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New York Yankees: Why the 6-Man Rotation Hurts the Team

NEW YORK, NY - AUGUST 09:  A.J. Burnett #34 of the New York Yankees looks on from the bench during the game against the Los Angeles Angels of Anaheim on August 09, 2011 at Yankee Stadium in the Bronx borough of New York City.  (Photo by Mike Stobe/Getty Images)
Mike Stobe/Getty Images
Chad HornerContributor IIISeptember 12, 2011

At various points throughout this season, the Yankees have gone with a six-man pitching rotation.

This started towards the end of July, when the Yanks recalled Ivan Nova from the minors and inserted him into the rotation. The new strategy lasted through only one turn, as Freddy Garcia went on the DL to again leave just five starters.  

However, with all six starters now healthy, skipper Joe Girardi has decided to stick with the six-man rotation for the time being, instead of making a decision on who should be moved to the bullpen. Presumably that choice would be Phil Hughes due to his past experience there, although most fans would probably call for A.J. Burnett to be removed from the rotation.  

The problem with the six-man plan, aside from the fact that the Yankees' ace, CC Sabathia, has already voiced his displeasure with being taken out of his usual routine, is that it results in more bad starts for the Yankees.

Let's start with the effect on Sabathia. In the 18 starts this season that CC has made on a normal four days rest, he has a 2.69 ERA, 1.13 WHIP and a .591 OPS against. In his other starts he has a 3.26 ERA, 1.31 WHIP and a .748 OPS against.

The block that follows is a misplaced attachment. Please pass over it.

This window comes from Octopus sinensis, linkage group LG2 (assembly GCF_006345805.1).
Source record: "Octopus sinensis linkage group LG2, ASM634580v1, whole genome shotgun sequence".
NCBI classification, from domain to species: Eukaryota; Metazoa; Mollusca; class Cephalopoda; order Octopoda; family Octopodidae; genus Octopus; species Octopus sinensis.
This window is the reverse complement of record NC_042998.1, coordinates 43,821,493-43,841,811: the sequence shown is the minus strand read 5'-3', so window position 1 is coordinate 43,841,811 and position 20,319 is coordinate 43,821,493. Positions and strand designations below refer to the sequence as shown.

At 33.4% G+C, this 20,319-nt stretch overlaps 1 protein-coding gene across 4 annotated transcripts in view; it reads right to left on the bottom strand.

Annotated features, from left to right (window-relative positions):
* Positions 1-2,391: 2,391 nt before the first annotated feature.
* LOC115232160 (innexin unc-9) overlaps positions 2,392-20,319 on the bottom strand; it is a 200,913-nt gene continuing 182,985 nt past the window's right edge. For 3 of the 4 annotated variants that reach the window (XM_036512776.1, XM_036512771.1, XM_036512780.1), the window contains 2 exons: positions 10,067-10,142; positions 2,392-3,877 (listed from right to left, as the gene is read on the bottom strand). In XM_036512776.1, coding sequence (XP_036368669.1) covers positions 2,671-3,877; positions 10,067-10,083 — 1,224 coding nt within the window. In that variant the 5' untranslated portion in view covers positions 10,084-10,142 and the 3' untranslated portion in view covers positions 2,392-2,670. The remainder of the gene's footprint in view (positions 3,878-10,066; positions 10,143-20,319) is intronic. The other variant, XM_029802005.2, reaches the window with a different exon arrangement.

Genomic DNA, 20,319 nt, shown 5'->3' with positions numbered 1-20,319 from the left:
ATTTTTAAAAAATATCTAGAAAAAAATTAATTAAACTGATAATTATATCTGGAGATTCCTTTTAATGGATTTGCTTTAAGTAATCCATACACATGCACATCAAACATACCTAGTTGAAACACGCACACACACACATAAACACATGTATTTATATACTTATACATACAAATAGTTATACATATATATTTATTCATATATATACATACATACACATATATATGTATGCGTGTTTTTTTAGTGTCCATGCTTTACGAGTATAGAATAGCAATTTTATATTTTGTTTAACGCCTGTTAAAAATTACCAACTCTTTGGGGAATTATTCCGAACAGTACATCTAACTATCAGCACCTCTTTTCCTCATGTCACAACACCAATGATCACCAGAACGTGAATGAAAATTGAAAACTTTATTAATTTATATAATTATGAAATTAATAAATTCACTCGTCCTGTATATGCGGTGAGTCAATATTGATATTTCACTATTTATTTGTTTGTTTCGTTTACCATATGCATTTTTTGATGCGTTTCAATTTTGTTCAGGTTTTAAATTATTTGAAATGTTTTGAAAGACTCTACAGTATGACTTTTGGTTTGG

Now, those aren't particularly bad stats, but they are significantly worse than his line on normal rest. The numbers don't lie: CC is much better when he is in his normal routine.

The other issue with keeping both Hughes and Burnett in the rotation is that the Yankees now have one of those two awful pitchers starting every third game, whereas if one was sent to the bullpen, the other would just be starting every fifth game.

When I say awful, I mean awful.  

Both pitchers have an ERA over 5.00 since the All-Star break, as they've combined for a 6.51. This means that every third day, the Yankees should expect their bullpen to have to do some serious work. 

Girardi's indecision on this matter is hurting the team right now. Why does he continue to insist upon sending two bad starters out there, especially when it also negatively affects his best pitcher? Girardi needs to make a decision soon; sending either Hughes or Burnett to the bullpen will make the Yankees better off than they are now.  

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